“It’s definitely worth the producer’s while and the investment to get that done,” Whittier said. Most universities offer this service and cooperative extension staff can help producers find labs to test their hay.

Walker said she’s heard from several producers who have had good luck maximizing their forage quality by rotating pastures. “Cattle graze the forage with the highest nutrition content first, so as the winter goes on, they’re left with the lower quality forage. Later in winter is when the cows’ nutrition requirements are the highest. By continuing to give them fresh pasture through the winter, you would potentially be maintaining a higher range quality. It may require cross-fencing large pastures, but some producers were able to eliminate winter supplementation completely by implementing pasture rotation through the winter.”

Once the nutrition requirements for the cows and the nutrition content of the available feed have been determined, it’s time for producers to do the math and figure out the best solution for their situation,” Walker said.

“If they’re short on protein for their forage base, they have several options,” she said. “Some ways of making up a protein shortfall could be a high quality alfalfa hay, range cake, protein blocks, cubes or lick tubs. They’re all different structural forms of protein, but all could meet a cow’s protein requirements. Some of the decision of what to supplement with has to be based on what the producer has the ability to feed. If he has to buy a new cake feeder, it might not be as economical. One option is to blend a higher and a lower quality feed.”

The best way to figure out the most economical method of supplementing is figuring out the cost per pound of protein from each potential protein source, including any investment in a delivery method, Whittier said.

Producers also need to plan for a cow’s changing nutrition requirements over the winter, Walker said. “They need to figure out how many days they plan to feed and how much hay they have. If they have multiple hay types, they should keep the hay with the highest protein content for early lactation, when a cow has the highest nutrition requirements. The next highest requirement is during the last third of pregnancy.”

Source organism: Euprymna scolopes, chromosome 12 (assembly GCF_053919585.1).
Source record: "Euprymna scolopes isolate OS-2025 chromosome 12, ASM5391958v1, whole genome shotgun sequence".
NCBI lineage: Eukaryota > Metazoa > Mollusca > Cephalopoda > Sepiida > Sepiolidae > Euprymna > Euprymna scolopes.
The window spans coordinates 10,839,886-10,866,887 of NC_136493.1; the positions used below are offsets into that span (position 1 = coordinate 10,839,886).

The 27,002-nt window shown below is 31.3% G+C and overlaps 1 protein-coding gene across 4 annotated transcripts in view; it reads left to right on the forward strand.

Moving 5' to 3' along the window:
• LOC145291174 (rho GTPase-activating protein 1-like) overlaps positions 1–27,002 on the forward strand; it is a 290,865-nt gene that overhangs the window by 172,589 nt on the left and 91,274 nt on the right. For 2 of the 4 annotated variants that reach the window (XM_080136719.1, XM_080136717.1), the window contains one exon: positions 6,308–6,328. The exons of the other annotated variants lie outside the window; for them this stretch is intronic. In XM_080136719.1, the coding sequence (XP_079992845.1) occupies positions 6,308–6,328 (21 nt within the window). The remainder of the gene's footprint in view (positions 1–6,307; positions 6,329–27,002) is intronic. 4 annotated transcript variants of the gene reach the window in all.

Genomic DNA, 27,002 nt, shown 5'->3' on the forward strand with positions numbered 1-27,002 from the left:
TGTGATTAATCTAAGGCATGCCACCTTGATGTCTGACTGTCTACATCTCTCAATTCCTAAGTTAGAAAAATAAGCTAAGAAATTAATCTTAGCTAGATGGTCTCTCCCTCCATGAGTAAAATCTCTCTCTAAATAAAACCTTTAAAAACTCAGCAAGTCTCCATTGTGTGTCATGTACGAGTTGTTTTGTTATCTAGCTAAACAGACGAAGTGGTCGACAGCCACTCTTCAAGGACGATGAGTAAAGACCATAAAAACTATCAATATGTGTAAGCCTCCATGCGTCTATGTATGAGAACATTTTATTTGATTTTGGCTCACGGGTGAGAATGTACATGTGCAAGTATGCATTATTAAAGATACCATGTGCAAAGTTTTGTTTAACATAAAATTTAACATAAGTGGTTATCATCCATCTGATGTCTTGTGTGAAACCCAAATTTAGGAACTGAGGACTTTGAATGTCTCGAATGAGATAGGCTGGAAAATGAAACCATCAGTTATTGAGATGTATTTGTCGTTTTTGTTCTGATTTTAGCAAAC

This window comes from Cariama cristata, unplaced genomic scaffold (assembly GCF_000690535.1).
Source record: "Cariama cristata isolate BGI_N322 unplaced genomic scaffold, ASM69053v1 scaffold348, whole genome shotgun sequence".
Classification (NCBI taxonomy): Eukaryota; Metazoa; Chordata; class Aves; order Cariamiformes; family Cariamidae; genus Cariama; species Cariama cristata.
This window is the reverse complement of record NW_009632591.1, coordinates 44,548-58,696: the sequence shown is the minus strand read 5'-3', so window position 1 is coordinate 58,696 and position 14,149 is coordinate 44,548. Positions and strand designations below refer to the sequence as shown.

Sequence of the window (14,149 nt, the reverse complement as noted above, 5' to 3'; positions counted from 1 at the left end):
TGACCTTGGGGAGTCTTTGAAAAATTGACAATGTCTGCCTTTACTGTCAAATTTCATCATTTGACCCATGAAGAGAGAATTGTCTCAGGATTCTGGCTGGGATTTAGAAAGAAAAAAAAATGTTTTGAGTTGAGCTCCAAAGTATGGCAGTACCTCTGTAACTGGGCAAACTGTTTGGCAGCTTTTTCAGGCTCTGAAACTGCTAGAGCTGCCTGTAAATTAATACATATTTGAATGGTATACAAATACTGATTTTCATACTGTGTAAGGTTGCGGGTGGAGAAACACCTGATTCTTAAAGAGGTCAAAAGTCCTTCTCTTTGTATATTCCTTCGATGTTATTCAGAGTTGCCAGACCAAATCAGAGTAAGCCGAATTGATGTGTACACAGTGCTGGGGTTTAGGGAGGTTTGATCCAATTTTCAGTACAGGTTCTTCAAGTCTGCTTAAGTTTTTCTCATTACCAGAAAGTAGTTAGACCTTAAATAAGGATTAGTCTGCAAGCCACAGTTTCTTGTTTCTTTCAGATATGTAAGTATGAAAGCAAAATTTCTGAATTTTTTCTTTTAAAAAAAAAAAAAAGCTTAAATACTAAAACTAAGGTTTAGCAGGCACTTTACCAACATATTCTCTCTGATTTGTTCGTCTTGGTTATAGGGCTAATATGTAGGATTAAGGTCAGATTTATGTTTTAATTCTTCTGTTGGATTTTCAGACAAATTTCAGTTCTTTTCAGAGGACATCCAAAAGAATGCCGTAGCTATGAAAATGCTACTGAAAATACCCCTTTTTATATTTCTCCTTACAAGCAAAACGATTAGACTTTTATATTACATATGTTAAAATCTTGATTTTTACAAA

Producers should keep in mind that cold stress does not increase a cow’s protein demands, only energy demands. “Cold weather stress increases the energy requirements; however, cold does not increase crude protein requirements. The rule of thumb is for each 10 degrees F drop below a wind chill of 30 degrees F, the energy requirements increase 13 percent for cows in good body condition with a dry, winter hair coat; thin cows or cows with a wet or summer hair coat is 30 percent,” Walker said. It’s not practical or necessary to increase the amount of protein fed during cold weather, but making sure they have plenty of hay or forage is necessary.

Both Walker and Whittier emphasized the importance of a supplemental mineral program in addition to the protein supplement. “A standard program mineral program is important. Most producers are supplying that on a self-fed basis so the mineral is available at all times,” Whittier said.

Supplementing with starch—grain products like corn—isn’t usually necessary or economical through the winter for bred cows, Whittier said.

“Planning should already be well underway for where the cattle are going to be and what sources they’re going to use. Early winter storms may speed the process up a little bit, but producers should have a pretty good idea of what they’re planning to do to make sure the nutrition needs are being met,” Whittier said. — Maria Tussing, WLJ Correspondent